A story of self deprecation

We were standing at the kiosks, staring at the screen as the slide show played showcasing the products we had for sale. I looked several inches above the machine to read for the thousandth time one of our two signs detailing how to use the most selected products of the kiosk. It was written in simple terms, no word being more than 4 letters in length. My eyes began to grow weary, as if to understand why customers would never look up for help. The customer looked up at me, scowling at me for being a foot taller than her.

The customer stood straight, tapping her foot against the freshly waxed tiles on the floor. I turned my foot to better glance at the customer as my feet squeaked. I asked what they wanted to do, and they just said “prints”. We stood there for about 5 more lengthy seconds before I asked what types of photos she would like. The sign above us clearly stated that using this machine in particular would be far more expensive than any of the others, but she remarkably stood her ground. I felt this battle between ignorances would be a tough one. I received an angry stare and told her to tap the screen. Looking at monitor without any other peripherals confused me sometimes, too. I often wondered how many taps it would take to get to the center of the monitor. Apparently, this way of using the machine angered her more, so I disregarded her obvious distaste and waited for her to read the screen.

Still in anger, she asked what she was supposed to do. Getting tired of this little Q & A session I told her to look for the option that said “prints”. I assumed this is what she asked for, because I already forgot what we were doing. It took no more than a second for her to say she could not see it, even though it was in the top left corner of the screen where most English-speaking adults would start reading. I always looked at the bottom right so it would take longer to look at the correct place.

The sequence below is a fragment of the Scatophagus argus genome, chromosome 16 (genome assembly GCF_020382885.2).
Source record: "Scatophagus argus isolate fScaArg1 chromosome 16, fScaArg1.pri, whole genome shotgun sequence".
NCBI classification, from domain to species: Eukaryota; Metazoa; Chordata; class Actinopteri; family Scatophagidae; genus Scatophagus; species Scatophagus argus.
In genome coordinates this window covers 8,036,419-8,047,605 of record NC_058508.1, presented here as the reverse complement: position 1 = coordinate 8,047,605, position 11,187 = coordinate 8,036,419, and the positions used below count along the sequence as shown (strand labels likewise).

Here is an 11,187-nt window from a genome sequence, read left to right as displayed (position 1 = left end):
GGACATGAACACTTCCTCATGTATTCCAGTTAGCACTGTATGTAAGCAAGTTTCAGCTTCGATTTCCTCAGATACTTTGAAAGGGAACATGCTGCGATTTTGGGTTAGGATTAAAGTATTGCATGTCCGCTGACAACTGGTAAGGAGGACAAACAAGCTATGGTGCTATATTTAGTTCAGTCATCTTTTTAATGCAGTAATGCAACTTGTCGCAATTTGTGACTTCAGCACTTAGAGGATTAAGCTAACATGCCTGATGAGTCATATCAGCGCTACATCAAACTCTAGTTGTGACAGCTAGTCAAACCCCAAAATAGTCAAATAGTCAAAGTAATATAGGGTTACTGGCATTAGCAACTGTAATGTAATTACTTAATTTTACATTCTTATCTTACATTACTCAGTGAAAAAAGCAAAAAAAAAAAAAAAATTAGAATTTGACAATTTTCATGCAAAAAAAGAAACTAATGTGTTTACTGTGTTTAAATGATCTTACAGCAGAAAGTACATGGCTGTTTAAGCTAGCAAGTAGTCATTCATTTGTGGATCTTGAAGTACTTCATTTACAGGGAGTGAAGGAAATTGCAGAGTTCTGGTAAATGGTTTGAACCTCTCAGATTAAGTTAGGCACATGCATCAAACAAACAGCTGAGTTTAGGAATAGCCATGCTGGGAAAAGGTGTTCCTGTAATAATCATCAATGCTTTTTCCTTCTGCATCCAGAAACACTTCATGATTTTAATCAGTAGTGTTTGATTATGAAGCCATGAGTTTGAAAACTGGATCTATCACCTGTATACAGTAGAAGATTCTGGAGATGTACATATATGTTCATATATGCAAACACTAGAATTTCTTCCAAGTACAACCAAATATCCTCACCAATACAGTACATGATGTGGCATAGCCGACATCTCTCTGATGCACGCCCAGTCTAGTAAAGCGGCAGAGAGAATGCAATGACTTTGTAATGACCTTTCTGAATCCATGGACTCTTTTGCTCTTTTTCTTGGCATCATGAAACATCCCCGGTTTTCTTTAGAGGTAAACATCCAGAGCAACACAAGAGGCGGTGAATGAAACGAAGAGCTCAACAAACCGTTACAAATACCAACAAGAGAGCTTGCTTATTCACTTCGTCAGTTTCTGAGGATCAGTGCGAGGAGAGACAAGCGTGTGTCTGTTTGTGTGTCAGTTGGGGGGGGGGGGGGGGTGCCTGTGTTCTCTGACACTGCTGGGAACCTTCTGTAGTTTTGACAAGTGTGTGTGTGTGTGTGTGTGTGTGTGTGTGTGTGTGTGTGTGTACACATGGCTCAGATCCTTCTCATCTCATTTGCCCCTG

We got to the point where she had uploaded her photos to the machine. Nothing had changed this blissful atmosphere, and I was getting paid by the hour so my level of caring was almost unbearable. I was asked once again what to do, and I again asked her what she wanted to do. This is when the gloves came off. She tried with all her might to refrain from saying “I don’t know”, but I knew she wanted to. I could see it in her eyes, just as I knew I wanted to drag this conversation down along with me. This brought us back to square one so I told her to tap the screen again. This was, in fact, the only instruction I had given her for the past seven minutes. A small amount of text appeared on-screen alongside the drop down menu from the top left of the screen. I felt like I had lost count of how many times I was asked to continue, so I took a noticeable sigh and said “I’m just as illiterate as you, and just as lost now.” And that is the story of how I got my first broken nose.